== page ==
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Wednesday, August 1, 2012

Day 7: On the Chesapeake Bay Foundation Boat


Day 7: Aboard Captain Jimmy's Boat

Arriving at the Kings Mill Marina, Meredith did
not miss the opportunity to show off some muscle
as we loaded up our canoes and prepared to board
the CBF boat!
Enjoying a seafood feast right now, the group agreed that this morning's paddle was a rough way to start the day. We had to "dig deep" for every stroke, but ended our seven mile paddle, travelling past Hog Island and the Surry Nuclear Power Plant, in good spirits, knowing we were about to board one of the Chesapeake Bay Foundation learning boats. As soon as we reached Kings Mill Marina and go to meet Captain Jimmy, we realized we were in for an exciting ride.
Kristin gives the fishing net a kiss
for good luck!
Aboard the CBF boat, Captain Jimmy and his first-mate Ben taught us a lot about the Chesapeake Bay, and what roles the historic and modern fishing industries have played in the evolution of its ecosystem. First, we got a chance to throw a fishing net to see what kind of variety of fish we would get. We caught several perch, croaker, spot, hog chocker, and oyster toad. Pulling up the net, everyone was excited by how many fish we caught, but Captain Jimmy told us that fishing nets in the Bay have seen better days. We learned a lot as checked out our modest catch, like the fact that croaker are now the most common fish in the Bay. Jimmy explained that although the Bay was mostly fished for oysters in the past, oyster populations are now down to one percent of their historic levels (how many are estimated to have been in the Bay when John Smith explored it). Now the biggest fishing industry in the Bay is for croaker, from which we extract oils used in many cosmetics and dietary supplements.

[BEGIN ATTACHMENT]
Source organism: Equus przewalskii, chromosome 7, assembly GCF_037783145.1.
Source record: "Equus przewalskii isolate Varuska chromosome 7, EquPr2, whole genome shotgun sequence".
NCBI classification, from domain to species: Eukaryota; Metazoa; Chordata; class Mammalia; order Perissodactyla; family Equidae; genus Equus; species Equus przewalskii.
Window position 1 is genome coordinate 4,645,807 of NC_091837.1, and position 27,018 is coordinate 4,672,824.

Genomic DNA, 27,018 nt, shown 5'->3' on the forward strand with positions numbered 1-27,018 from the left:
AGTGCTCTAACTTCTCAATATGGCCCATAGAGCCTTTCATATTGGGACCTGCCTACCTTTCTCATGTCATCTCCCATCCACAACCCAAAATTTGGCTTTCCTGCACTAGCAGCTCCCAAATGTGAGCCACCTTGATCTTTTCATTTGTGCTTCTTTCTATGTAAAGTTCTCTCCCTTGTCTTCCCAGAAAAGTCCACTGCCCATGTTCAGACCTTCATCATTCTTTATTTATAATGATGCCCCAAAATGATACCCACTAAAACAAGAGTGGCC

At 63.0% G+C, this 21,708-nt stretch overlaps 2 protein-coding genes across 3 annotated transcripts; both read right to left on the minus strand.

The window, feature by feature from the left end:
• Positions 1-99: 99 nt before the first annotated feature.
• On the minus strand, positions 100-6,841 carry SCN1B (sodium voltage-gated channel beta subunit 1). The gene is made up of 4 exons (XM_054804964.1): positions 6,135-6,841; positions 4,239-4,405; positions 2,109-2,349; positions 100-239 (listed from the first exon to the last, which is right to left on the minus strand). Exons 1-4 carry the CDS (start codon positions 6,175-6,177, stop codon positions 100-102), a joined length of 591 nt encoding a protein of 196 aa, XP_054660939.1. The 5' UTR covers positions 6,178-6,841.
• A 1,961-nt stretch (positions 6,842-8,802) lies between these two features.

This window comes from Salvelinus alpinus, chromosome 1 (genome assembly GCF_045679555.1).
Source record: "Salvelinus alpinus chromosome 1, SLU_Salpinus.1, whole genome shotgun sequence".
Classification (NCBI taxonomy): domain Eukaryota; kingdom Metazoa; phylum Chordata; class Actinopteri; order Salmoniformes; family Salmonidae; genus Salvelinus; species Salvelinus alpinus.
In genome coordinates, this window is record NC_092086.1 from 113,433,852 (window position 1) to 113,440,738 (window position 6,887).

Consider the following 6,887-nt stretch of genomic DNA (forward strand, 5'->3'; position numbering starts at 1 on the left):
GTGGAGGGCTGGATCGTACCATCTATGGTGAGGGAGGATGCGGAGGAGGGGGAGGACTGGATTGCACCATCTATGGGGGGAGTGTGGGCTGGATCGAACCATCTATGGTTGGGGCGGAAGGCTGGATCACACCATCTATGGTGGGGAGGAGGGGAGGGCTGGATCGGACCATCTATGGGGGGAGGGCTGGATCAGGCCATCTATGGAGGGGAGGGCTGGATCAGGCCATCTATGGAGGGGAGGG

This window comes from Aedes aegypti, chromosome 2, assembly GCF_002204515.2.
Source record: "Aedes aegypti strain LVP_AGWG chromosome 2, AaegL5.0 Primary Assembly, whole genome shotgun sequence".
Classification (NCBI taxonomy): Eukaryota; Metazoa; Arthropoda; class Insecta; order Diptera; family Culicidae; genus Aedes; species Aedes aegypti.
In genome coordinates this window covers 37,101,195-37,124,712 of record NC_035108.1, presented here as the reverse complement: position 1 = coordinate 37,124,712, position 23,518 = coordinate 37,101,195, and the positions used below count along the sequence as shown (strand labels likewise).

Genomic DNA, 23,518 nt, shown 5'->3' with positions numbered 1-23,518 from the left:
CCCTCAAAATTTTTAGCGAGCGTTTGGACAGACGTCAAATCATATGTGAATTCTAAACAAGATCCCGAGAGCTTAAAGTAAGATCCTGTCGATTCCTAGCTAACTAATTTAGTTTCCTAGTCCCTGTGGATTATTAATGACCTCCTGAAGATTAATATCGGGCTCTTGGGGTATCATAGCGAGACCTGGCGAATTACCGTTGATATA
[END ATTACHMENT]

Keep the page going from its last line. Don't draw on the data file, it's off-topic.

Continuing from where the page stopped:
Pulling in our fishing net
Checking out the biodiversity of our catch

Ben teaching us about pea crabs, which
live inside oysters
When we noticed a few oysters in our net and took the time to open one up, we had an amazing chance to see some environmental adaptation at work! Captain Jimmy's partner in crime, Ben, introduced us to the pea crab, which gets trapped in an oyster shortly after it's born, and spends its entire life suffering a dark, lonely existence. They mate only if another unlucky pea crab also gets trapped in the same oyster and are delicious grilled!

"We saw ships THIS big..."
For the rest of the day the shady boat was an inevitable nap central, but we tried our best to stay awake, especially because we got to fly by some watery wonders, such as the Norfolk Naval Shipyard, one of the largest shipyards in the world. In between moments of unconsciousness, we were learning cool things the whole day, like that fact that the safest place for a ship during a hurricane is a sea.
As if our senses were not running on overload already, for dinner tonight, we are being attacked by dozens upon dozens of crabs. We are very thankful for the Rotarian Club of Three Villages in Suffolk County for letting sleep in their community building, an old schoolhouse. We apologize for the Old Bay smell.

The Last Supper

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